Wednesday 28 September 2016

Boris Johnson: Talks to begin so Britain can leave EU 'by early next year'

Published 22/09/2016 | 18:54

Boris Johnson
Boris Johnson

The Government expects to begin formal talks for Britain to leave the European Union by "the early part of next year", Boris Johnson has said.

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The Foreign Secretary said ministers were working towards triggering Article 50 of the EU treaties - marking the official start of negotiations - in the first part of 2017.

Speaking in New York where he has been attending the United Nations, Mr Johnson suggested the discussions could be wrapped up before the two-year deadline.

"We are talking to our European friends and partners in the expectation that by the early part of next year you will see an Article 50 letter. We will invoke that," he told Sky News.

"In that letter I am sure we will be setting out some parameters for how we propose to take this forward.

"I don't think we will actually necessarily need to spend a full two years but let's see how we go."

Mr Johnson's remarks are likely to be welcomed by pro-Leave campaigners as an indication the Government is preparing for a "hard Brexit".

They go further than Theresa May, who has said only that Article 50 will not be invoked before the start of 2017.

When European Council president Donald Tusk said she had told him she expected the negotiations would start in January or February his comments were rejected by Downing Street.

The Foreign Secretary also dismissed suggestions that Britain would have to continue to allow some free movement of labour with the EU if it wanted to maintain access to the single market.

"They would have us believe that there is some automatic trade-off between what they call access to the single market and free movement. Complete baloney. Absolute baloney," he said.

"The two things have nothing to do with each other. We should go for a jumbo free trade deal and take back control of our immigration policy."

Mr Johnson insisted that even after Brexit, the UK would continue to be a "participant" on defence and security issues.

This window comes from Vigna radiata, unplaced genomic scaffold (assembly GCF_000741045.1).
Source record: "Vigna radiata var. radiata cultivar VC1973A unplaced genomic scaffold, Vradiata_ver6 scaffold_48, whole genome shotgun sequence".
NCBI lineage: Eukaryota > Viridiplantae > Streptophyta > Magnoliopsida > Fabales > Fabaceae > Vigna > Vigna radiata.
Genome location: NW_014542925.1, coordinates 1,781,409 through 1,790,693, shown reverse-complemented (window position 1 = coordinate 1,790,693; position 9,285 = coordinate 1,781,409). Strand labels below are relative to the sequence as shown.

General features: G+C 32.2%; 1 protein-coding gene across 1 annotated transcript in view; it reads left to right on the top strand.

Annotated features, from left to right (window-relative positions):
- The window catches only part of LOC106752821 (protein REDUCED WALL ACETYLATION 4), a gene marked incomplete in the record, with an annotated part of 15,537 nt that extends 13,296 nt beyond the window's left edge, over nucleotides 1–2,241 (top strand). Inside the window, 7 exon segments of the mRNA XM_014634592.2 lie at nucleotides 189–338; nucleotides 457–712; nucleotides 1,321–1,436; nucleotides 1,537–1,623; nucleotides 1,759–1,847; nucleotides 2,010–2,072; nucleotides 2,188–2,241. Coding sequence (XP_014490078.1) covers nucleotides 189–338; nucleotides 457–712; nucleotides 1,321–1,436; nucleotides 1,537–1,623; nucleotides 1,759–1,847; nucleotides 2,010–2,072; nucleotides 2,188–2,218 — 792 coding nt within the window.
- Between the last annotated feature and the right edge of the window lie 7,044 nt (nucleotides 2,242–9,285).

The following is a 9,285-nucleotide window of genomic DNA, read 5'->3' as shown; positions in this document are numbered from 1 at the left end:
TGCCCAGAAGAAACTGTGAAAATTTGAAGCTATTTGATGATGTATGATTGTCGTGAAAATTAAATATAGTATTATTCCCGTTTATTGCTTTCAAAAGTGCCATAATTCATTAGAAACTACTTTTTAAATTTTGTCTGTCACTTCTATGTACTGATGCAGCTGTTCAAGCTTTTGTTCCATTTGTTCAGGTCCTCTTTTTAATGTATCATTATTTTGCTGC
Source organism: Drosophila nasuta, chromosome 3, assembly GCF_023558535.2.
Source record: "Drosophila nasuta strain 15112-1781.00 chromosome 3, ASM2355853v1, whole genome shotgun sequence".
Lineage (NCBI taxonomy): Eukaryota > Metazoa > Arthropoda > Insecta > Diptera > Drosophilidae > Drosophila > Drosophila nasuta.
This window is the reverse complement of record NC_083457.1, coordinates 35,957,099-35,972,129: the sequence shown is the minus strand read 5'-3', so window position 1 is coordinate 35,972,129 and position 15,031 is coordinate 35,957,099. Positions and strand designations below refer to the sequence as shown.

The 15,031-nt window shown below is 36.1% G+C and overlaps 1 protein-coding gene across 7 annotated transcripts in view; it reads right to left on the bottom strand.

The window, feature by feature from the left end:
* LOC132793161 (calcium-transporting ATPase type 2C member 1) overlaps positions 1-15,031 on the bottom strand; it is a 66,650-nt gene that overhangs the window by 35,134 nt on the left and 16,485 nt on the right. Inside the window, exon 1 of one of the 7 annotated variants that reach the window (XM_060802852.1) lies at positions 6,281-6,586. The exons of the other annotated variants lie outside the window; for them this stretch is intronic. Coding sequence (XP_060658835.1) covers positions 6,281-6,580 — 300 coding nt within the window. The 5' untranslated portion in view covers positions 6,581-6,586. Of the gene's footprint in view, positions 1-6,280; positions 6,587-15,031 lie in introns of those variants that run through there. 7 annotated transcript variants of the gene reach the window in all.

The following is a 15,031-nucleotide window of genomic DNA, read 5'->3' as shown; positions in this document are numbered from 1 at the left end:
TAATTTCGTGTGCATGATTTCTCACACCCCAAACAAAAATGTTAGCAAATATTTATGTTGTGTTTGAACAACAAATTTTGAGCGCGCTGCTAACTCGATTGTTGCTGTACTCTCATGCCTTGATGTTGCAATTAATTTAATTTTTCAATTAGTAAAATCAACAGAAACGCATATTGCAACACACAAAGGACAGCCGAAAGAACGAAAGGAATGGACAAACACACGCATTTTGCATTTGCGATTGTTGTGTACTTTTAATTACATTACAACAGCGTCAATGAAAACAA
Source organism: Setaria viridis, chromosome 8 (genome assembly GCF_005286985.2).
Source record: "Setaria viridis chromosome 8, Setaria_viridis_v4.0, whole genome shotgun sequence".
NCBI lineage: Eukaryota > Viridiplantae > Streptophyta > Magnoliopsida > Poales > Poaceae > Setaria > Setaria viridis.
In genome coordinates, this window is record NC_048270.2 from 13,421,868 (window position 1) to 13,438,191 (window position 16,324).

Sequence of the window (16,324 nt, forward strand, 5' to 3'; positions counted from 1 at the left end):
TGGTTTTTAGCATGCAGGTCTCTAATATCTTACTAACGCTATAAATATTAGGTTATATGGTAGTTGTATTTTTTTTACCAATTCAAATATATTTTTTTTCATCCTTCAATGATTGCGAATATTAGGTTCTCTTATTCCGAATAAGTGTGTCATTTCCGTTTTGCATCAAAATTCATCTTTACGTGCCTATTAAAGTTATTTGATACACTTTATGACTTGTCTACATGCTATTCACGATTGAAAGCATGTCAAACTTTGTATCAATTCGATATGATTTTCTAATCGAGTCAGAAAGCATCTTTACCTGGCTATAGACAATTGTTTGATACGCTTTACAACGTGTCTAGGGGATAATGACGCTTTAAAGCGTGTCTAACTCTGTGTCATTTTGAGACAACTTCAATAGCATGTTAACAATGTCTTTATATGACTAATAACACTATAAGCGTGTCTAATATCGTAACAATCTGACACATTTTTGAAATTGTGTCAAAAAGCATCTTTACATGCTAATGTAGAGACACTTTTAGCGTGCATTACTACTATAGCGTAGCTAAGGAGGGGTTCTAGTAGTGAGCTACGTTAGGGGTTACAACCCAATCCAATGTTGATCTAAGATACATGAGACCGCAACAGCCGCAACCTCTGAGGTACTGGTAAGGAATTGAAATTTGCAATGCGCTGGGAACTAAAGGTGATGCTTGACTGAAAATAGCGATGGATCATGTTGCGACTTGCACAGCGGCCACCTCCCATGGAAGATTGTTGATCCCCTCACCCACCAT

"We will continue to be a participant in common European defence discussions, security, foreign policy, counter-terrorism, intelligence sharing and all that kind of thing," he said.

While he acknowledged that Britain could not block a proposal by European Commission president Jean-Claude Juncker for a "European army", he said member states fully understood the need not to do anything that would undermine Nato.

"If they want to create these new cathedrals of intellectual beauty for their new common defence policy, they may," he said.

"It would be a mistake to do anything that undermined the transatlantic alliance and the Nato security guarantees.

"That's what really keeps Europe safe and actually that is completely understood in all the capitals of Europe."

His comments came as it emerged that Foreign Office Minister Sir Alan Duncan had claimed on the eve of the referendum vote that Mr Johnson had not really wanted Britain to leave the EU.

In a clip shown as part of the BBC2 documentary Brexit: A Very British Coup?, Sir Alan - who was then a backbencher - said he believed Mr Johnson had only put himself at the head of the Vote Leave campaign to position himself for a Conservative leadership challenge.

"I think there are a lot of Leave people who don't believe it, and I've always thought that Boris's wish was to lose by one so that he could be the heir apparent without having to have all the S-H-1-T of clearing up all the mess, that's always been my view of Boris," he said.

"By championing Leave, he can be the great heir apparent of the future, darling of the activists, but actually it would be quite good if he didn't actually win the referendum because there would be total chaos."

The Foreign Secretary however insisted that Britain would continue to thrive outside the EU.

"We are going to benefit from the fantastic opportunities for free trade with our friends in the EU. It is overwhelmingly in their interests to do it," he said.

A Number 10 spokesman distanced the Government from Mr Johnson's comments that Article 50 is expected to be triggered early next year.

The spokesman said: "The Government's position has not changed - we will not trigger Article 50 before the end of 2016 and we are using this time to prepare for the negotiations."

Press Association

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